London Loves

Summer was teasing us for a couple of weeks, but now it has bid us farewell autumn is easing us in gently. Lots of sparkly, mild afternoons to run around in the leaves and get to grips with wearing jumpers again. We had a lovely last weekend with Nanna & Quinto before their return to Spain for the winter. After a morning at Coram's Fields we stumbled across an incredible French bakery, run by two enthusiastic and charming brothers, who showed us how they make raisin buns and gave us bags of free beignets whilst regaling us with tales of their family baking business in Cannes. Incredibly delicious and such a rare warm atmosphere. Highly recommended: Aux Pains de Papy. For god's sake buy some sacristans, like a hundred, and try not to eat them all at once. HEAVEN.

I basically only dress them in dungarees now. Can't help myself.

I basically only dress them in dungarees now. Can't help myself.

As we ambled back up to King's Cross, stuffed with croissants and brioche and with a french stick under each arm, we discovered the King's Cross Square Carnival in full swing. It would have been rude not to stay and brave the Helter Skelter, after which we headed up to Granary Square where the festival continued, celebrating the history of King's Cross with singing chimney sweeps, Victorian fairground attractions & some busty, dusty wenches.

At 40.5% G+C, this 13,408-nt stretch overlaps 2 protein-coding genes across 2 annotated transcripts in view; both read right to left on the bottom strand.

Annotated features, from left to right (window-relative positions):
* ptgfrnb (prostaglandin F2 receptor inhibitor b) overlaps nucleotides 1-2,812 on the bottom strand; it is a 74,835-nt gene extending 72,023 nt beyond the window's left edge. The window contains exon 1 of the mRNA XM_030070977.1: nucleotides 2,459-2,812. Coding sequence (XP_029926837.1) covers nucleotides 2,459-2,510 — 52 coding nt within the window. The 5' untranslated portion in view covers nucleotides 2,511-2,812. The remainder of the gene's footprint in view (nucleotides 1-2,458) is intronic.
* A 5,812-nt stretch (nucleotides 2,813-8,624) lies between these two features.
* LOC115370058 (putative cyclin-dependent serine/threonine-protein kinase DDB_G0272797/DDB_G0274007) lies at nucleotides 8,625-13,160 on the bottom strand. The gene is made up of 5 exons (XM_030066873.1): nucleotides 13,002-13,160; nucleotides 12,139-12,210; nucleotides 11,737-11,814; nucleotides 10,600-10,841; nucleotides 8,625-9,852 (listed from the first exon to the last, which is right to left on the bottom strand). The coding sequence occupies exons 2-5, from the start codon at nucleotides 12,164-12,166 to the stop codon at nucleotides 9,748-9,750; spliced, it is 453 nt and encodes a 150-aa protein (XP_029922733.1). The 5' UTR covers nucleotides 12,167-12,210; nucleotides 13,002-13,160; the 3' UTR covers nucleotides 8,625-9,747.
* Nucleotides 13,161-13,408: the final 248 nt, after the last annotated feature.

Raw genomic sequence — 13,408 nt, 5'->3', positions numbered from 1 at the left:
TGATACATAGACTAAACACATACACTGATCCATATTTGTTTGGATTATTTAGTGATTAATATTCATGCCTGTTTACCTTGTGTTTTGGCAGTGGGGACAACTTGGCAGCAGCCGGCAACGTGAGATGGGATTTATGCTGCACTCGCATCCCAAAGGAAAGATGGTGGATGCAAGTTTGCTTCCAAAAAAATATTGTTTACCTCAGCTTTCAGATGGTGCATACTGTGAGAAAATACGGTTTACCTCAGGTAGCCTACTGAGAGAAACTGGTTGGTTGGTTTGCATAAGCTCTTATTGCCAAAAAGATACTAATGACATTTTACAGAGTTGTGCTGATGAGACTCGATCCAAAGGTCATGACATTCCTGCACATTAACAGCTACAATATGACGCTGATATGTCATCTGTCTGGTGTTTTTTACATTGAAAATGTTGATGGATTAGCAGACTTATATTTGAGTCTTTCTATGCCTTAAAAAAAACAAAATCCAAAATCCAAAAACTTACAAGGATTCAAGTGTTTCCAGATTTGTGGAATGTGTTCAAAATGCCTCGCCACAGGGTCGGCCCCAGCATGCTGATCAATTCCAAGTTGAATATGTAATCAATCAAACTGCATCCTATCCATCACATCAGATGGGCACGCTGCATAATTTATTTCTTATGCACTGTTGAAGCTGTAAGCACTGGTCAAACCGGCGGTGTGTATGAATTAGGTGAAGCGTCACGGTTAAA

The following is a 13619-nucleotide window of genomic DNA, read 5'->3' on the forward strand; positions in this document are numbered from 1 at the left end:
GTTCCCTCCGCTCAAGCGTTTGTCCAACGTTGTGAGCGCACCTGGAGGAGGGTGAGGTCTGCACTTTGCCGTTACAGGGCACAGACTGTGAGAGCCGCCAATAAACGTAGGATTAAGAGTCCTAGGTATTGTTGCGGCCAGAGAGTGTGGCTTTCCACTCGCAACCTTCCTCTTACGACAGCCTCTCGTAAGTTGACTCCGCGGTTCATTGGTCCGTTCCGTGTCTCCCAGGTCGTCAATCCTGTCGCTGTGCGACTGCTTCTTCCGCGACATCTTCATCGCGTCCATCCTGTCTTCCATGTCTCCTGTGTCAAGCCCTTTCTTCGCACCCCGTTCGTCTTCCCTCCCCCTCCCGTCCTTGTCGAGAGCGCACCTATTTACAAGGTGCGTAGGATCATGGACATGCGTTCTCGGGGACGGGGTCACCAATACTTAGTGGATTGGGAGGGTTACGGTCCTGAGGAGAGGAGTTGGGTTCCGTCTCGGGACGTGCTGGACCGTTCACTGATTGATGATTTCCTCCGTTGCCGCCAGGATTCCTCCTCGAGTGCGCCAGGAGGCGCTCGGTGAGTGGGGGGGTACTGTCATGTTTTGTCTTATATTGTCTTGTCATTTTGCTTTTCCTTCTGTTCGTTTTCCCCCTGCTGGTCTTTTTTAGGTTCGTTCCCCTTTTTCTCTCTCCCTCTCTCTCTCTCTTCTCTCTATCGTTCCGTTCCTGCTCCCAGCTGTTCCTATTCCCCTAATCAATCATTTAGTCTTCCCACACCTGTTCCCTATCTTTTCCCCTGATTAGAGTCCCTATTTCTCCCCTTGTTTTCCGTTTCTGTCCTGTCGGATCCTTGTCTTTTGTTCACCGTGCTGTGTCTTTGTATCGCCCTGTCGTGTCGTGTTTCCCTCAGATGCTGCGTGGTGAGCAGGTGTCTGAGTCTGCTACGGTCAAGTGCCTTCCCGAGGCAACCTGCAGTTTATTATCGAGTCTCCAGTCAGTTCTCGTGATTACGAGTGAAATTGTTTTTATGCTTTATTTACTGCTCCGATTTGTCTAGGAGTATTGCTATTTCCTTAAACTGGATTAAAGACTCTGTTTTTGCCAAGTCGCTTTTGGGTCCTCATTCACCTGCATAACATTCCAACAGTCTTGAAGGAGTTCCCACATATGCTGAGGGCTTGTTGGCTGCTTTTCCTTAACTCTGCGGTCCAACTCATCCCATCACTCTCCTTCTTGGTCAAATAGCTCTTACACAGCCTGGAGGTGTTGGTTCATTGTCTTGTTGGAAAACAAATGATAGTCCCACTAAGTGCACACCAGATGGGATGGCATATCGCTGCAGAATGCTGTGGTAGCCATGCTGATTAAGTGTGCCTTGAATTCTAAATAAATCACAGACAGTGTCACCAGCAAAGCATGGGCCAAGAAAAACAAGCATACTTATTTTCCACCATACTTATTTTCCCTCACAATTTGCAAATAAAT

I think I'm a little bit in love with Granary Square now, and the whole regeneration of King's Cross. The perfect juxtaposition of old and new makes living in this big stinky city feel a bit exciting. 

Off he goes...

It's fair to say Ive been neglecting this blog the past month, but that's because it suddenly occurred to me that I was down to my last days with Pablo before he entered the school system and was no longer *mine*. Once school began he would see them more than me, which breaks my heart a little. So we've been making the most of the blissfully hot last summer days and traipsing to parks and museums and farms, trying to fill these final days with adventures together, generally leaving me too exhausted to string a sentence together. But it looks like I'm back in the blogging saddle, because yesterday this happened...


Sure, there will be nobody here nagging me to stop checking Instagram on my phone and play cars instead for the trillionth time, or whining that they absolutely must watch TV immediately or they won't be my friend anymore. But what about all the nonchalant "love you, mum!"s he throws my way, the cheeky remarks and chuckles and heart-melting dance routines to Singing in the Rain? I'm not sure I can handle the sudden cutback from seven full days a week of that to two. And thanks to slightly terrifying new laws I no longer have jurisdiction over his schedule, really, as the school expects him there every single day on pain of financial penalty. So no sneaky long weekends or extra days together. Well, I'll see what I can do...